Hello fellow sailors,
I really hope you had a lots of fun sewing your starfish quilt blocks so far?
The workshop with Andrea at the Quiltmanufaktur in Frankfurt was a huge success. We had so many motivated sewists who enjoyed sewing the starfish pattern. We had absolute beginners and also some more experienced foundation paper piecing quilters, it was a great experience for everyone.
It is always so fantastic to see the different interpretations of a quilt pattern. The different fabric and color choices just make every quilt so unique.
New color combinations and fabrics inspire me every time as well.
I would like to take this opportunity to thank you so very much for this – of course also for your contributions in the community area of the blog and on social media.
So now let’s sew the little sailboat:
Today we are sewing the next block – the small sailboat. We use the 12″x 12″ size of this quilt block pattern for the full quilt. It will only be sewn once in the “Sail away with me” quilt.
Of course you can sew this sail boat pattern by itself, if you are not participating in the Sail-Along and just want to try out FPP. This pattern comes in several sizes and is super pretty for a pillowcase, beach bag or another sewing project that you come up with. I am sure you can think of many other nautical quilt projects.
Are you new here?
You just read about the Sail-Along for the first time? No problem, you can always come on board and sail with us! Together we will sew a quilt mainly with foundation paper pieced quilt blocks in nautical designs. You will find all the patchwork instructions block after block on the BERNINA blog. Here you can find all the articles that have been published so far:
The best place to start is by reading my first Sail-Along blog post, in which I put together the most important information: Welcome to the BERNINA Sail-Along.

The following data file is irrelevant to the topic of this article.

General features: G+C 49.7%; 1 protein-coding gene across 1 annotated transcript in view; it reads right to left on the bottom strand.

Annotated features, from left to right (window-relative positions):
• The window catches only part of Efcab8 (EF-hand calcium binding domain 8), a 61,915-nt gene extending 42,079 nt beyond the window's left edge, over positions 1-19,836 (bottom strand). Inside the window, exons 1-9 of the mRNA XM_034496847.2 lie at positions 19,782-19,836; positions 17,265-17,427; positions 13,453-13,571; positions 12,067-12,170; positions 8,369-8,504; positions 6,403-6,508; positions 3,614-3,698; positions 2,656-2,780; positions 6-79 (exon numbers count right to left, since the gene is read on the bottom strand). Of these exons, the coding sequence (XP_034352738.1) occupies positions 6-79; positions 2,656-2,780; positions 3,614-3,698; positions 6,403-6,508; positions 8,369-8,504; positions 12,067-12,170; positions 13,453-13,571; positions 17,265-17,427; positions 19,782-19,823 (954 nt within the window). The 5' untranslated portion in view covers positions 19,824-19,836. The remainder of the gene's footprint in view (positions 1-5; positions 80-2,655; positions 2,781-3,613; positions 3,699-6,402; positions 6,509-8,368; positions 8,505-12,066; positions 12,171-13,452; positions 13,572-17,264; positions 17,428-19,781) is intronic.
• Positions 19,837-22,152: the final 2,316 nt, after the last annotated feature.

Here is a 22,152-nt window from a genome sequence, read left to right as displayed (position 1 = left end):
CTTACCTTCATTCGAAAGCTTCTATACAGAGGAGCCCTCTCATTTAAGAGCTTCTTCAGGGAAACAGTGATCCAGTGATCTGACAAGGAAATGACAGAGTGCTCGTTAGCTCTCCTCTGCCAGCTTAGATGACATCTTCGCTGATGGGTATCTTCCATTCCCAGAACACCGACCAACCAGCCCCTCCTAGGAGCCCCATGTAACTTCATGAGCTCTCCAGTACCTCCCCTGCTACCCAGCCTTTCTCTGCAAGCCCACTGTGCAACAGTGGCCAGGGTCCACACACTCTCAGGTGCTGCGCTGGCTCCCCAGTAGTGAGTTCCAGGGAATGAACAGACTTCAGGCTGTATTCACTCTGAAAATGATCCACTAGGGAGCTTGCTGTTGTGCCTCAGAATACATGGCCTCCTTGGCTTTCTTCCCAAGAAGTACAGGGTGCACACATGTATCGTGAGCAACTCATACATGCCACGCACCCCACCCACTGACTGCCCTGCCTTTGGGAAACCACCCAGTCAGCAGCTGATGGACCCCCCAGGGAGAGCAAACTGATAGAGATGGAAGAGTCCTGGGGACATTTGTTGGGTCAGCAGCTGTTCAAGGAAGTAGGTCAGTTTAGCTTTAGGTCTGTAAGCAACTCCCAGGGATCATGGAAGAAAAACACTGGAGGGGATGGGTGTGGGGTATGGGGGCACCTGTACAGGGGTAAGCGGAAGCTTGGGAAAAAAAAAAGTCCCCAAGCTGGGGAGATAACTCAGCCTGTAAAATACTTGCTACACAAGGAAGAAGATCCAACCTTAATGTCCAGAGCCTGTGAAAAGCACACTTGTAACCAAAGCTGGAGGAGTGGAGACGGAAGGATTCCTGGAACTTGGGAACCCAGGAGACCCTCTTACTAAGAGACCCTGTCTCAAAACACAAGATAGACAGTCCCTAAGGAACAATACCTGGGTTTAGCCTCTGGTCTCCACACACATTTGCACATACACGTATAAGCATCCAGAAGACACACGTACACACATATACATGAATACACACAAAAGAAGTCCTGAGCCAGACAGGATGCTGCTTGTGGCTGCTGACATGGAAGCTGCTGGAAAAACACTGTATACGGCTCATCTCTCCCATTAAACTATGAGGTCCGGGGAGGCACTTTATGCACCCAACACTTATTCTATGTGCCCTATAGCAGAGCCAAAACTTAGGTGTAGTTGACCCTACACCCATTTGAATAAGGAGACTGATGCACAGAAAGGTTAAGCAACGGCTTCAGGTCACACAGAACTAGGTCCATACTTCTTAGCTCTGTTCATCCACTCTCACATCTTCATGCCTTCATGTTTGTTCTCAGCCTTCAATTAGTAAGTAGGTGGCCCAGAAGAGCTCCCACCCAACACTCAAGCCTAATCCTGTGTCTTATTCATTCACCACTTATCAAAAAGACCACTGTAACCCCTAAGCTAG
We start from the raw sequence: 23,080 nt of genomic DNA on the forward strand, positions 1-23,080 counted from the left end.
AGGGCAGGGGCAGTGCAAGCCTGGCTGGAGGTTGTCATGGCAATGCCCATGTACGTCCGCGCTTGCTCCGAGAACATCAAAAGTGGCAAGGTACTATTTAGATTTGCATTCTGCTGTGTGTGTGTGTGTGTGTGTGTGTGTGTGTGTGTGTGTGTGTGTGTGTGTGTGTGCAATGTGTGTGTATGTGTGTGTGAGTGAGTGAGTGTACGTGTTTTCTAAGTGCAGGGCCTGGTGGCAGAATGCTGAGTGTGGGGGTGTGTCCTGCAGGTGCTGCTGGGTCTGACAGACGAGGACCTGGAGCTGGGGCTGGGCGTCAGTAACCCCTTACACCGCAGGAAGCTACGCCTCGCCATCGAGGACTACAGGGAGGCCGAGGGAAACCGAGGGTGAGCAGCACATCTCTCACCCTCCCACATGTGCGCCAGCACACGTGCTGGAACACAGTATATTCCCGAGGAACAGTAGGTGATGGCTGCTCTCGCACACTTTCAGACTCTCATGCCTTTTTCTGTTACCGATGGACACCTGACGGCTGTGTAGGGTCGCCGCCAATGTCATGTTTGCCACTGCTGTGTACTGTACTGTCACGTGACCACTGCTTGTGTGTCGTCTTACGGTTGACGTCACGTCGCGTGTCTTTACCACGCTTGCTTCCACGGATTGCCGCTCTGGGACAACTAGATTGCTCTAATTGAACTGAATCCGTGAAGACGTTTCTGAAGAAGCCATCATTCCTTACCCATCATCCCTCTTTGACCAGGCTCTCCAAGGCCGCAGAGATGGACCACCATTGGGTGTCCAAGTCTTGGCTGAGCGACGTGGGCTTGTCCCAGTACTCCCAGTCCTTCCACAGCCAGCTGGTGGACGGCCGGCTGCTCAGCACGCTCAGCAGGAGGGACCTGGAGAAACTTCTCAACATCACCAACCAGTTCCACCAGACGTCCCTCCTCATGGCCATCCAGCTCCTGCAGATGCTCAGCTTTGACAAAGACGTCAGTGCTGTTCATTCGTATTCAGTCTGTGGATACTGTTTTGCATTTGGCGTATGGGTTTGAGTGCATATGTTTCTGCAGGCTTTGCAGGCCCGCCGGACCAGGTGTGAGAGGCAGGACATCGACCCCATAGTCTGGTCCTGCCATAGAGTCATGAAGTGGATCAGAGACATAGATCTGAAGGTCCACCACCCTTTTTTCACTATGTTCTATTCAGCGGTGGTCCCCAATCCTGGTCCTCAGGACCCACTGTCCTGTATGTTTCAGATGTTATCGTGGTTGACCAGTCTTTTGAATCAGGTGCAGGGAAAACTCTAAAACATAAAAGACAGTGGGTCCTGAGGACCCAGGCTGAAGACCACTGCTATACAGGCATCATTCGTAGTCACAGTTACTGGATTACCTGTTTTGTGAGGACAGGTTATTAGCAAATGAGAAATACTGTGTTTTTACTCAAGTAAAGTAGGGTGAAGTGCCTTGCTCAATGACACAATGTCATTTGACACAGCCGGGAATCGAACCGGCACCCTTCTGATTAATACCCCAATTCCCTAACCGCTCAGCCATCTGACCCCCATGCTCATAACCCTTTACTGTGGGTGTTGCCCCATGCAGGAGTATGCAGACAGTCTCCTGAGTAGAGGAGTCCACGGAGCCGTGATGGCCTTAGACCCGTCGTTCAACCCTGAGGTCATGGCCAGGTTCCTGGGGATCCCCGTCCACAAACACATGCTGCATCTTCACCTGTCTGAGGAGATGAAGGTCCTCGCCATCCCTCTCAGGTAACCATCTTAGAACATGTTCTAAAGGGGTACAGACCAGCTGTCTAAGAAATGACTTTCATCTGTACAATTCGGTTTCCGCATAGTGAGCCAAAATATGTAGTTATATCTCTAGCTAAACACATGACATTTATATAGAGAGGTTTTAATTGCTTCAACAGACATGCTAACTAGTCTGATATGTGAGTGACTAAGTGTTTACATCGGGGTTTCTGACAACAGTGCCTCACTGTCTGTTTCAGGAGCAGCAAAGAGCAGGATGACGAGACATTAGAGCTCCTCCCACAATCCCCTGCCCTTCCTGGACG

There is no time pressure at all with the Sail-Along. You can follow along at your own pace. There is only one date to keep in mind: If you want to participate in the final draw, you have to show a picture of your finished quilt top on social media or in the community section of the blog by July 14.
Fabrics for the ‘small sailboat’:
Below you’ll find the fabrics I used for the small sailboat. But as mentioned before, you’re free to choose whatever fabrics you prefer.
- C 12982 gray media (background/ sky)
- Cq12982 teal media (water)
- C 12984 denim media (blue stripes in the sail)
- C 12981 off white media (creme fabric for sail )
- C 12981 charcoal media (gray fabric for sail)
- C 610 black media (black part of boat)
- C 610 persimmon media ( rusty-orange part of boat)
Instructions for “small sailboat”
1. Print out the segments of the pattern. As with the starfish, print only the parts of the pattern that have letters and numbers on them, the individual segments of the pattern, there’s no need to print the rest of the pattern. See picture below:
2. In this ‘small sailboat’ quilt block there are some segments that need to be glued together since they do not fit on A4/ letter paper. For this purpose, please use a craft glue, not scotch tape! Since you have to iron the pattern a few times, scotch tape is not suitable at all. It can melt on your hot iron. I had to learn the hard way, haha! If you make the same mistake with your choice of glue, you will have melted scotch tape stuck to your fabric, not great!
Now lay out your pattern pieces as shown in the picture above. I usually do this with all my patterns, it just helps me stay organized.
4. Now sew all the segments the way you did the starfish.
I made another video tutorial for you guys, it shows you again how to sew the block step by step.
Assembling the Sailboat:
5. Above you can see all the finished segments of the sailboat quilt block. I always lay out the pieces again as they are shown on the overview.
6. Now you join the segments. The order of sewing is part of the pattern and will be found under assembly instructions. As with the starfish: When you have joined two segments, pull out the paper from the seam allowance only. This reduces bulk significantly and makes it easier for you to get flat seams. Always press your seams. Actually I do recommend pressing as often as possible throughout the sewing process. If you have a Tailor’s Clapper, this is the perfect opportunity use it and get nice flat seams.
8. Fantastic, the little sailboat is all done. Well, you see, it’s a lot easier than you thought, isn’t it?
Show me your sailboats!
Did you get everything, are the sails up and are you on the right course? I hope you had fun with your sailboat. If you have any questions, feel free to ask them in the comments.
I’m excited to see pictures of your blocks. Show them on social media or in the community section of the blog! On Instagram and Facebook, always use the hashtag #sailawaywithmequilt. In the community section of the blog, don’t forget to select the “Sail-Along” giveaway.
See you next time,
and as always happy sewing,